Shooters and hunters love to buy gear. All you need to prove that is the number of people who fork over money to go to a gun show or outdoor show. You are paying money to be advertised to by businesses who want to sell you stuff. And we love to go and be "sold" on things we may or may not need.

Some gear is essential, like an accurate rifle, reliable ammunition, or a good knife. Other gear is nice to have but less essential, like shooting sticks or a laser range finder. Then there is the gear that is little more than gimmicks and gadgets that range from unnecessary to completely worthless, but I will politely not cite examples here. When you previously perused the aisles of your local gun shop there is one thing you likely saw but maybe never thought to lay down money for that probably fits in one of the first two categories I mentioned: a chronograph.

If you are a handloader there is a decent chance you own a chronograph or have access to one. And why wouldn't you? After spending hours and hours toiling over the minutia of your homemade ammunition, you want to know exactly how consistent and what kind of performance you are getting.

You might be thinking, "I don't handload. I sight in my rifle at 100 yards and it groups well. Why do I need a chronograph?" Because the ballistics on the box of ammo will likely not match the ballistics of that ammo fired through your rifle.

Let's say you planned on hunting deer with your trusty high quality rifle chambered in .308 Winchester. You bought a few different boxes of ammo to see what groups the best and settled on Nosler 165 grain Ballistic Tip. You zeroed your high quality rifle with your high quality scope at 100 yards and you were able to shoot one inch groups with it off the bench. You're all set! A few weeks later the opening day of deer season arrived. You got to your spot bright and early and took in perhaps the greatest sunrise in history. 45 minutes later you spotted the biggest trophy buck your eyes have ever witnessed in person. Being smart, you ranged the area before you hunted so you would know where to hold your bullet drop compensating reticle. The deer stood near a tree you had previously measured with a laser range finder at 375 yards. You got behind your rifle and took the shot you were so prepared for.

And you missed.

You saw an impact in the ground under the body of the buck. He got spooked and disappeared over the hill and out of site just as you found him in your scope again. It was a long shot, but well within the range of your trusty .308. Your rifle was zeroed. It's a tack driver. You even had your super handy ballistics calculator on your smart phone tell you where to hold for the shot. You couldn't understand, what went wrong?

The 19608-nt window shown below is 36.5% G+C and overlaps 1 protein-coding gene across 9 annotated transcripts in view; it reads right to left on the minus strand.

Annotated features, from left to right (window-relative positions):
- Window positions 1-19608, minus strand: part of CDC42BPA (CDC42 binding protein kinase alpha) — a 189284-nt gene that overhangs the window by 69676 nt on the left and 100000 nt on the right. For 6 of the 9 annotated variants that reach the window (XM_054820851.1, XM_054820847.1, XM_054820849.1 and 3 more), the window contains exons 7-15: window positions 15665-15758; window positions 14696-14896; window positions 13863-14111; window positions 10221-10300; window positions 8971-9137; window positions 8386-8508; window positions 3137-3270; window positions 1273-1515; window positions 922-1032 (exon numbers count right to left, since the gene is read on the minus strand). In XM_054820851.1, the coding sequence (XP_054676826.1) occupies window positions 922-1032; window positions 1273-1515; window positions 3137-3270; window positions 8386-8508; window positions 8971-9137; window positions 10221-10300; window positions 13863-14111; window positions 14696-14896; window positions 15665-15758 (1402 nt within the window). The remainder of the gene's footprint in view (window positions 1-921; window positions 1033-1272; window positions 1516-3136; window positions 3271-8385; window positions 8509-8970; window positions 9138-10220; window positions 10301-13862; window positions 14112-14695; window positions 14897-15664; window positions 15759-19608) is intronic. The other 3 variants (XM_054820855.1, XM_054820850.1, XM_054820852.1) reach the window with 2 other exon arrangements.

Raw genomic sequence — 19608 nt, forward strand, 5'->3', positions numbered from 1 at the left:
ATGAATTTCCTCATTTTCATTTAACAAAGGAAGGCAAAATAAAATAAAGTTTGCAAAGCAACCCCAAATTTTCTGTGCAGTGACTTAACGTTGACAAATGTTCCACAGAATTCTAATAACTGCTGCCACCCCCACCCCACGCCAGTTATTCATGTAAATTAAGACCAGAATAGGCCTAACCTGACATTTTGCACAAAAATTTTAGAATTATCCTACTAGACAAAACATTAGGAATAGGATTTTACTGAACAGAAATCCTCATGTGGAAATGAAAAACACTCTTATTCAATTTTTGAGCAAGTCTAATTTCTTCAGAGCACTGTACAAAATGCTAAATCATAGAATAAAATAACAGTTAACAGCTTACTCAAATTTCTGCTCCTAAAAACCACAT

If you didn't flinch or get a case of the suddenly infectious "buck fever," the velocity you plugged into your ballistics calculator was probably off. The Nosler Ballistic Tips I mentioned in the the hypothetical situation listed a muzzle velocity of 2800 feet per second. Nosler makes fantastic cartridges and I don't doubt that the rifle they measured ballistics with did indeed achieve that velocity. As a handloader, that would be a pretty ambitious speed to achieve for a 165 grain bullet out of a .308 Win and without a really long barrel I wouldn't even try. Most 150 grain bullets would probably be in the neighborhood of 2850 fps.

You may have noticed I wasn't specific about what rifle was used in my hypothetical situation. I called it a "trusty, high quality rifle." I intentionally left that detail out because it was a factor I previously left out. I What if that .308 Win rifle was a 16 inch scout rifle, or a AR carbine instead of one with a 22-inch barrel? Velocity will be reduced with a shorter barrel.

When I plugged in these numbers into the Strelok app on my smart phone, at 2800 fps the shot would need a vertical correction of 22.05 inches. But if your rifle shoots this cartridge at 2550 fps, your correction will be off by around five inches. That could cost you if you are taking a long shot. This is why I like running store bought ammo over a chronograph. You will have a better idea how that ammo shoots out of your rifle.

Rifleshooter.com posted the results of an interesting experiment they did with various 7.62 NATO rounds with a rifle they cut down one inch at a time, from 28 to 16.5 inches. The difference in muzzle velocity was as high as 283 fps from. Velocity lost per inch of barrel was in the neighborhood of 23 fps.

Bullets start dropping quickly after about 200 yards. If your zero is 100 yards this is even more complicated. At 100 yards the bullet is still climbing. At 200 yards the bullet is dropping. Plus, being closer to a long range target, the amount of correction you need to make is significantly less than if you are zeroed at 100 yards. If you're trying to hit something in the 400-500 yard range, it is even more important to know what the actual velocity is.

If you are positive you won't be taking a shot is over 200 yards, you can zero your rifle at 100 yards and be pretty confident that you'll hit the vital area of a deer regardless of bullet velocity. But if you are hunting in some pretty wide open spaces, spending $100 - $150 on a chronograph could be very well worth it. Or check with your buddies or your gun club. They may have a chronograph you can borrow. Just make sure you shoot over the chronograph, not through the chronograph.